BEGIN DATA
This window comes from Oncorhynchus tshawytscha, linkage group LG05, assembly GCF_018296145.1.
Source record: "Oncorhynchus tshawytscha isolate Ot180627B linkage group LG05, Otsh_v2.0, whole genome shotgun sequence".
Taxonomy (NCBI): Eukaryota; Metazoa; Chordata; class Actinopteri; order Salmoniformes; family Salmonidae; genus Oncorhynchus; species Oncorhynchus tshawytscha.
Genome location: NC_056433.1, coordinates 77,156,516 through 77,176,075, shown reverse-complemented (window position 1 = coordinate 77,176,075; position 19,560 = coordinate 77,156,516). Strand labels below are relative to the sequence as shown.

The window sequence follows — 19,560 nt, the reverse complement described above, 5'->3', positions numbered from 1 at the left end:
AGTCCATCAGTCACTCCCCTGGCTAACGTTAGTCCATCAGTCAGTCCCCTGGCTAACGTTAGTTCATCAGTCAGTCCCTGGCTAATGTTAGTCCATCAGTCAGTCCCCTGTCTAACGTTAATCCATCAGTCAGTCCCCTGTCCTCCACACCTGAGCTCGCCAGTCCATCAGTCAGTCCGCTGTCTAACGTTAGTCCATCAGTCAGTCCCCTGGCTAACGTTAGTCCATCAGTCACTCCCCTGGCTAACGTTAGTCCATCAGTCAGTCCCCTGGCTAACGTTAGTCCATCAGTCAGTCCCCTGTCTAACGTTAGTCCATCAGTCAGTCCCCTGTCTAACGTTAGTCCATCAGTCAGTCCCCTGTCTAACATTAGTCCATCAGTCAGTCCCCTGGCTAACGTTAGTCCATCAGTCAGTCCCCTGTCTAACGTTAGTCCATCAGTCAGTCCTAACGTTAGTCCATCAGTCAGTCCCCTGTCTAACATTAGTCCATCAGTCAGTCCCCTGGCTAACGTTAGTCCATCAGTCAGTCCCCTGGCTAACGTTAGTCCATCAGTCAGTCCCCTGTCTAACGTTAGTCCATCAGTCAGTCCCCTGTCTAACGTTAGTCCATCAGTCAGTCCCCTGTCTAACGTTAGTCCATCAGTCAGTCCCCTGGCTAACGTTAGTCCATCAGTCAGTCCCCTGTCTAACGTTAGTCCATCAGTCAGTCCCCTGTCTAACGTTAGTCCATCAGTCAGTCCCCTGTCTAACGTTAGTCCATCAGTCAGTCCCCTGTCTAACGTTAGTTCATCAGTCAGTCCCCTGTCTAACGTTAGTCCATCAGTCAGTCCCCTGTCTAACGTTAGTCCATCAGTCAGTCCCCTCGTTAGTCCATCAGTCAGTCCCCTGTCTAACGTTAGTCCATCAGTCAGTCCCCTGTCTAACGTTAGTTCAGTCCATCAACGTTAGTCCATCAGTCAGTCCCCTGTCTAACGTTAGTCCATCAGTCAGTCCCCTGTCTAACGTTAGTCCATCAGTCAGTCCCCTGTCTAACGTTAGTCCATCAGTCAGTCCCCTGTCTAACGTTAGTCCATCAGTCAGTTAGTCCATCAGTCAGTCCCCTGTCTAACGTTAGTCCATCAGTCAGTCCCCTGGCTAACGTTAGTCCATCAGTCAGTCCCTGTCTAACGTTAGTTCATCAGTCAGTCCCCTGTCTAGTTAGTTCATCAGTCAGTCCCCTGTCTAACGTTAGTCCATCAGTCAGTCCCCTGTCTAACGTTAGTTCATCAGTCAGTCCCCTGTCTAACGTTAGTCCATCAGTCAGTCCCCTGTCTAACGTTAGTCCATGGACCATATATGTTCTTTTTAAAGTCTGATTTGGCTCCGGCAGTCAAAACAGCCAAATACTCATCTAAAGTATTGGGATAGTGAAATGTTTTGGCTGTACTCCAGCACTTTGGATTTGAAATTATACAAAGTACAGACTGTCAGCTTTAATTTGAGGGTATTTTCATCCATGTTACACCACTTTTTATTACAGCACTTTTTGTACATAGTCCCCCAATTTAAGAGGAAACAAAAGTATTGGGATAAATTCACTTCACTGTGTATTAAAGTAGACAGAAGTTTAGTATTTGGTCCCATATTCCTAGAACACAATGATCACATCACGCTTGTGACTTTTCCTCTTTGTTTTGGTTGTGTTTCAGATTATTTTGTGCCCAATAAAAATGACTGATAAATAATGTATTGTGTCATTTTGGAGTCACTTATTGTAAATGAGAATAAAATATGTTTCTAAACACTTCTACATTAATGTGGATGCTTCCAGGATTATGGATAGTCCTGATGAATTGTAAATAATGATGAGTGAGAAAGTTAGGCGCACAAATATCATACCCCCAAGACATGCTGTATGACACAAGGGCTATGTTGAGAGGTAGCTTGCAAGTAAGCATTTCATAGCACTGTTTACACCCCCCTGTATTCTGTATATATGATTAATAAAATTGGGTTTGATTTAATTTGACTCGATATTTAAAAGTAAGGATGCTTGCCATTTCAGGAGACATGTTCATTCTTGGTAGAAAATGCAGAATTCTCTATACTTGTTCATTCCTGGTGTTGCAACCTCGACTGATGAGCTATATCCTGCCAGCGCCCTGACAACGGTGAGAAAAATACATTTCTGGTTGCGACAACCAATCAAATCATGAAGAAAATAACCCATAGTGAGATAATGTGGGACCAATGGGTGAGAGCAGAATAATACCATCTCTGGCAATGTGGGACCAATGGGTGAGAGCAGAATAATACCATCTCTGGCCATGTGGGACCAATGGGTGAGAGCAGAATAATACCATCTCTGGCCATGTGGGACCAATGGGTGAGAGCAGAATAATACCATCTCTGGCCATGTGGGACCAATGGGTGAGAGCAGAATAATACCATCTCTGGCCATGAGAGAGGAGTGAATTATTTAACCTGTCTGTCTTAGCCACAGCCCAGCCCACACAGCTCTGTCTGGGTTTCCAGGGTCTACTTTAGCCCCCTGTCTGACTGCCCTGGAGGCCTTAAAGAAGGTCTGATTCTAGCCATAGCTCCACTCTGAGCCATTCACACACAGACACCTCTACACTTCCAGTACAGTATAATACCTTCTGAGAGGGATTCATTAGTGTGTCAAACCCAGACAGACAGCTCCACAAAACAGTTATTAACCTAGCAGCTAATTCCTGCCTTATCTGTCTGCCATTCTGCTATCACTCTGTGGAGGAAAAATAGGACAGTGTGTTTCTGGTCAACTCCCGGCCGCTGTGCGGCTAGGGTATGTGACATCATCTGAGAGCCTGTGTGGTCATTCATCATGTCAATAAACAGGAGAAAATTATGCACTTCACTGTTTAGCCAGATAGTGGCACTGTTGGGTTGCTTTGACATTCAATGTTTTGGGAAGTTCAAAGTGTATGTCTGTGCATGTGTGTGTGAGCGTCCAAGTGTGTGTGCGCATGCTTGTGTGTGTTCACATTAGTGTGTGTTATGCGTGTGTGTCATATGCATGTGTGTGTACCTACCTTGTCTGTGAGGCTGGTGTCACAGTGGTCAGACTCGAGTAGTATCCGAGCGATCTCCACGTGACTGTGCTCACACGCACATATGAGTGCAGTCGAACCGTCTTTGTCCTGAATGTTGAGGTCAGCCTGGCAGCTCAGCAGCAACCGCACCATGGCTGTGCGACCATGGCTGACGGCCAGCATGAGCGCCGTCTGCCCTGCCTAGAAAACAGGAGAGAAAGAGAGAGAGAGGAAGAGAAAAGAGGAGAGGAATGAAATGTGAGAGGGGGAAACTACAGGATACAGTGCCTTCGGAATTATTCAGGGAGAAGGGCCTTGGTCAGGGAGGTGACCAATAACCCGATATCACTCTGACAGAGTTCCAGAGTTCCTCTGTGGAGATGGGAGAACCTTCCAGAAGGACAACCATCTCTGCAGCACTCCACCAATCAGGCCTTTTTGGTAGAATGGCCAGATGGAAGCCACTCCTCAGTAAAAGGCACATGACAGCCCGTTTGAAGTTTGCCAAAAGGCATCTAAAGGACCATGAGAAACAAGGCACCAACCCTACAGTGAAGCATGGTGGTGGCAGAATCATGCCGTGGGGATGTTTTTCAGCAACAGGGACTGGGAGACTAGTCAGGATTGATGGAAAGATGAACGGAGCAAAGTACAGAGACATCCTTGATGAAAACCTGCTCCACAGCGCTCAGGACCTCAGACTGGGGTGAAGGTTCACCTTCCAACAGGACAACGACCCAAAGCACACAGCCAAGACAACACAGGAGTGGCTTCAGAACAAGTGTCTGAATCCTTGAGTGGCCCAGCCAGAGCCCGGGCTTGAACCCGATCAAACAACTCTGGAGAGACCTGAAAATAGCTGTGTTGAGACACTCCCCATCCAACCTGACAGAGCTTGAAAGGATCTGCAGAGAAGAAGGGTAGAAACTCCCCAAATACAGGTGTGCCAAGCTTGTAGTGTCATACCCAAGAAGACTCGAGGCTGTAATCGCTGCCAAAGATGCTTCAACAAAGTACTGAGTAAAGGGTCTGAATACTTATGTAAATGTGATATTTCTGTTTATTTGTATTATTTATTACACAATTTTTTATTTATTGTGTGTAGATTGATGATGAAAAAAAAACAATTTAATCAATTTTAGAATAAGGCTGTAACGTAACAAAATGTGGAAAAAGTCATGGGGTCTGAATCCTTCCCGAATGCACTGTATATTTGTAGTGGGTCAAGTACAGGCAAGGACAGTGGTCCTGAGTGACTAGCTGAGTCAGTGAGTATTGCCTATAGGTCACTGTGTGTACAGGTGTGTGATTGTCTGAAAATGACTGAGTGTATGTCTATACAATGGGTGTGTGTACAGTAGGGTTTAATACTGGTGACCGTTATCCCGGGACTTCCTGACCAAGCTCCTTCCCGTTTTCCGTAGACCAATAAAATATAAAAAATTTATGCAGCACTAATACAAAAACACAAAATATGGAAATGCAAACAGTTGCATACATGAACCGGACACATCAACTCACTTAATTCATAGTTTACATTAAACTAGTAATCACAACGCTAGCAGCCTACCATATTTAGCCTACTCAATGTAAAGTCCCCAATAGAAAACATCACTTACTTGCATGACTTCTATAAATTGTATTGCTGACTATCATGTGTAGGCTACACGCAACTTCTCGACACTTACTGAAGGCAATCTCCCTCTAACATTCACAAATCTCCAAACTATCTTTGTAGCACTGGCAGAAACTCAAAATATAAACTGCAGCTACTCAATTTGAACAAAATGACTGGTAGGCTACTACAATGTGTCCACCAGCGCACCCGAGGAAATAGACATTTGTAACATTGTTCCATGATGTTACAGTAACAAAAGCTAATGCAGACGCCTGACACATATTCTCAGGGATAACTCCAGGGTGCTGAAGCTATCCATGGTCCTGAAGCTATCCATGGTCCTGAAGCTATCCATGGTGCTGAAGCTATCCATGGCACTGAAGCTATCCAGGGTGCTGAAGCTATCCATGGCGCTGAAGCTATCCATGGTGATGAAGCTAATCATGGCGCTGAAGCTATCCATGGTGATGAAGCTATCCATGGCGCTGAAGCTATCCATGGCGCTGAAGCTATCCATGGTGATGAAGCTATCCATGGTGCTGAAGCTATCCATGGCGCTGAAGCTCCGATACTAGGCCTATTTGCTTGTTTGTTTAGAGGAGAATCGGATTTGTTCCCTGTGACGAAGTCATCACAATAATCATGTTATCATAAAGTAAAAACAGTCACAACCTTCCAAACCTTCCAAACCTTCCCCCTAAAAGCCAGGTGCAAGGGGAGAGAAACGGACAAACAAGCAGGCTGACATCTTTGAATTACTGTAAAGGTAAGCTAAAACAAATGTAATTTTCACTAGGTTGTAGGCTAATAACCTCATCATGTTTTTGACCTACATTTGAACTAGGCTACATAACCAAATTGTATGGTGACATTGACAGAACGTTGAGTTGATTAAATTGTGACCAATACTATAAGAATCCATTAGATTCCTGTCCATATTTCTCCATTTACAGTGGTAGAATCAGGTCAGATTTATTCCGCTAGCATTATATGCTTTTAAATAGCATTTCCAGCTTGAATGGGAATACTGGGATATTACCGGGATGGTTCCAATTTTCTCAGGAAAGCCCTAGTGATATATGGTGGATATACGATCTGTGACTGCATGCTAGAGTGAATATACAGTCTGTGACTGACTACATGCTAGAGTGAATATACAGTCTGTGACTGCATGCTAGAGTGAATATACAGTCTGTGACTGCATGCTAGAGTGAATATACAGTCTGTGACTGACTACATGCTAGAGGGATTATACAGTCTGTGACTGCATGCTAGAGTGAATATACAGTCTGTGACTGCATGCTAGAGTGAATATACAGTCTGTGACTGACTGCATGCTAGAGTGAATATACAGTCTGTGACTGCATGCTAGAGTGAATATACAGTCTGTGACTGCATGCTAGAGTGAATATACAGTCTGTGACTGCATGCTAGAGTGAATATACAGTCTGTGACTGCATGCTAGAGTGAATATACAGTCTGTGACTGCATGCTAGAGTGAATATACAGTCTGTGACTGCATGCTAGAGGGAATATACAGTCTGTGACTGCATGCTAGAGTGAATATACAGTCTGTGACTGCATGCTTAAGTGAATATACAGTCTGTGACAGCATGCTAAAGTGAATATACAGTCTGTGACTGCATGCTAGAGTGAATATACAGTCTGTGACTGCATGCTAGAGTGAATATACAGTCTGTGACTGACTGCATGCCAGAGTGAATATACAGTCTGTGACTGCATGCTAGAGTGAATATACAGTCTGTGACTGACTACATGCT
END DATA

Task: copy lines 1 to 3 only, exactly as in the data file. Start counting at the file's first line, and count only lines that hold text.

This window comes from Oncorhynchus tshawytscha, linkage group LG05, assembly GCF_018296145.1.
Source record: "Oncorhynchus tshawytscha isolate Ot180627B linkage group LG05, Otsh_v2.0, whole genome shotgun sequence".
Taxonomy (NCBI): Eukaryota; Metazoa; Chordata; class Actinopteri; order Salmoniformes; family Salmonidae; genus Oncorhynchus; species Oncorhynchus tshawytscha.